1897

The Alumnae Association is formed to promote "a feeling of kinship to the school, and foster and extend school spirit."

1910

Anne Shirk, Class of 1911, forms the Athletic Association. The school is divided into blue and gold teams for athletic competitions. First extramural game played.

1915

After the deaths of Agnes Irwin and her sister, Sophy, Josephine A. Natt becomes the school's headmistress and renames it The Agnes Irwin School. She chooses the school's emblem, inspired by Sophy Irwin's old bookplate, featuring a drawing of her ancient Mediterranean oil lamp.

1916

Ms. Natt, along with the sophomore class, decides to feature the school emblem on the class ring. This ring is now presented to students on Sophomore Day.

1928

Bertha Laws, Class of 1897, succeeds Natt as Headmistress.

1933

The Agnes Irwin School relocates to the Isaac B. Clothier estate in Wynnewood.

1934

Standard uniforms are introduced, with a choice of four colors. The Agnes Irwin School receives accreditation from the Middle States Association of College and Secondary Schools.

1942

The first May Fair is held to raise money for war orphans — although the Maypole dances aren't introduced until nine years later, by Lucetta Sharp Alderfer. "She used carpet binding to strengthen and stiffen the ribbons before dying the reinforced ribbons blue and gold."

1944

Anne Farr Bartol and Edith M. Murphy are named Associate Headmistresses.

1961

The Agnes Irwin School relocates to its current location in Rosemont.

1962

Anne Stouffer Lenox becomes Headmistress.

1963

The wise old owl is chosen as the school mascot, a suggestion from Patty Pittman, Class of 1963. Today the owl is known as Gus.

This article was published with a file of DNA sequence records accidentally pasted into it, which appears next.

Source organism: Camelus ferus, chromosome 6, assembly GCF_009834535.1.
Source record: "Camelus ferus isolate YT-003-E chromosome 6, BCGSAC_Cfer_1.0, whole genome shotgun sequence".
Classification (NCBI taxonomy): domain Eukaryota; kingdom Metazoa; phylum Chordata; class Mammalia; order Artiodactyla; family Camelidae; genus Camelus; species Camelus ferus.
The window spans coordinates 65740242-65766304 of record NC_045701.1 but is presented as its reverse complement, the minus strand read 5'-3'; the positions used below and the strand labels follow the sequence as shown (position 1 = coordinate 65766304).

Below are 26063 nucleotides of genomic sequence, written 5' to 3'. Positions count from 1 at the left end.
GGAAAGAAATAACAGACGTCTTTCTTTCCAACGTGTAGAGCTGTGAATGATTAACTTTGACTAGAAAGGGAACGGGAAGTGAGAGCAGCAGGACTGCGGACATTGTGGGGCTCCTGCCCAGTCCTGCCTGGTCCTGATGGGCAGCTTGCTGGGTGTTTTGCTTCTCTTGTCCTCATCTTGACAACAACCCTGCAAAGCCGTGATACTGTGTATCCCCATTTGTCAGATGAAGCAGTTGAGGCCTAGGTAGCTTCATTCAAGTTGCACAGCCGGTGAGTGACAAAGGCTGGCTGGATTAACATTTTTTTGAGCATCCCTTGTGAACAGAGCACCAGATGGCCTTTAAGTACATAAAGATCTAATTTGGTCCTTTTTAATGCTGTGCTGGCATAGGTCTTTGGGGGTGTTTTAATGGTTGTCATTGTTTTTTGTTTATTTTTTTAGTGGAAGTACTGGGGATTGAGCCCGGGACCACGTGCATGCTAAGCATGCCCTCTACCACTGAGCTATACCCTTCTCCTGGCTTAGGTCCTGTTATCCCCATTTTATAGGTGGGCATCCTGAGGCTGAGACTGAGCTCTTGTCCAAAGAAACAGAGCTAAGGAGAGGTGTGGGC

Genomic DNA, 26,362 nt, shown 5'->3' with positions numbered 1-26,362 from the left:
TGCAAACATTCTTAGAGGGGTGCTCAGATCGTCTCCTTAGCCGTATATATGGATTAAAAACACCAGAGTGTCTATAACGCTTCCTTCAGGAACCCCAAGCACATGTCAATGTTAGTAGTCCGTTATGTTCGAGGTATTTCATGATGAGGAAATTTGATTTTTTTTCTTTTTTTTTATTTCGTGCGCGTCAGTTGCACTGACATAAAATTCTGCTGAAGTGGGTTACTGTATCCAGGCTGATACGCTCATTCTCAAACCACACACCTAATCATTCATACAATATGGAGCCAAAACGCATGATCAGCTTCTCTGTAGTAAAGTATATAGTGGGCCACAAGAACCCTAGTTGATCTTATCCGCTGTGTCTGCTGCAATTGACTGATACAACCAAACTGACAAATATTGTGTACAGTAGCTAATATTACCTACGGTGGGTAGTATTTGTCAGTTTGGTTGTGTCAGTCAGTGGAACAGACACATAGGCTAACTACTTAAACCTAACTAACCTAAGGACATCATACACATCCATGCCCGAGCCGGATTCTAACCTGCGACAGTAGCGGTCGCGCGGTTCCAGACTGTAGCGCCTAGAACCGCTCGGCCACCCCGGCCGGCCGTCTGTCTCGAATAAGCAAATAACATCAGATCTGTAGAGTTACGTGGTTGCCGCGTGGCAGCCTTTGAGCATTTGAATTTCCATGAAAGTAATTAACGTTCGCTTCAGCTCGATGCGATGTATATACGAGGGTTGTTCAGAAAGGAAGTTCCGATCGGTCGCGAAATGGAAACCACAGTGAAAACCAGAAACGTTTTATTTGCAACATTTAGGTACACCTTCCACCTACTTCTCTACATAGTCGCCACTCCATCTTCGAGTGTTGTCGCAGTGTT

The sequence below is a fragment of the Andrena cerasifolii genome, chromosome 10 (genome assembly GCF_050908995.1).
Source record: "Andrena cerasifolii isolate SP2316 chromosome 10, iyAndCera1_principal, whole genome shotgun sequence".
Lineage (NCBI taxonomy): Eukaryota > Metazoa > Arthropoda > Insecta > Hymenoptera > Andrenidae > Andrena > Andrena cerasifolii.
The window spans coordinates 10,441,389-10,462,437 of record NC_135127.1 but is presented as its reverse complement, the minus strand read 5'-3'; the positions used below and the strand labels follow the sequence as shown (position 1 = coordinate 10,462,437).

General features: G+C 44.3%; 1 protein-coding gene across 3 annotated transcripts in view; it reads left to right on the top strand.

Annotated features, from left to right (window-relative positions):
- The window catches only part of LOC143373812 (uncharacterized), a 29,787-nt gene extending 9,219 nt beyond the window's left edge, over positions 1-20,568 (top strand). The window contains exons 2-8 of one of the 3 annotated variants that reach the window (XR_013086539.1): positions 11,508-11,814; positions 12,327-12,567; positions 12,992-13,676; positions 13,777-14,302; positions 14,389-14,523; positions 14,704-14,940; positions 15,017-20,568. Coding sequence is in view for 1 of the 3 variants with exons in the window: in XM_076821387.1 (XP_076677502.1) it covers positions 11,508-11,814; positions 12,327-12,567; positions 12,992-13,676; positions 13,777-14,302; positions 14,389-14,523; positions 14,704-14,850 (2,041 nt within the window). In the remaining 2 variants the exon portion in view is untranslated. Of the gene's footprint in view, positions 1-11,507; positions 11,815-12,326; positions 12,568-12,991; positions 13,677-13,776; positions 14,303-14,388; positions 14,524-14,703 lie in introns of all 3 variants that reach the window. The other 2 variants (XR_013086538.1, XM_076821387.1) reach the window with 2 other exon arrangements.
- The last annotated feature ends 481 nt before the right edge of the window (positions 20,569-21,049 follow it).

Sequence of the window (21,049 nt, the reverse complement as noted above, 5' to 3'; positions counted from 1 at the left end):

1971

The first Medieval Day — later to be known as Medieval Night — is held. First Special Studies Program takes place for sophomore and junior classes, an idea conceived by Associate Headmistress Adele Griffin Sands.

1981

Adele Griffin Sands becomes Headmistress.

1986

Mary Kessler becomes Headmistress. Full-day kindergarten initiated. The Community Service Program begins.

1989

Margaret Penney Moss becomes Headmistress. During her term, the title is changed to Head of School.

1991

The Agnes Irwin School chapter of The Cum Laude Society is formed, and its first students inducted.

1996

The Blue and Gold Society is launched in recognition of leadership support of The Agnes Irwin School.

1998

The Laurel Society, recognizing planned gift arrangements, established by Class of 1953 members Annabelle Pierson Irey and Mary Pat McPhearson. 

2005

Martha Cutts becomes Head of School. First PreKindergarten class begins. First Agnes Irwin School/Episcopal Academy (AIS/EA) Day of athletic competition is held. 

2007

Helen Marter becomes Head of School.

2009

Mary Seppala becomes Head of School.

2011

On October 14, 2011 The Agnes Irwin School officially launches the Center for the Advancement of Girls.

Read more about CAG 

2014

Dr. Wendy Hill becomes Head of School.

2016

The Innovation Team, or iTeam, is formed in order to further integrate innovation, project-based learning, and interdisciplinary instruction into classroom practices.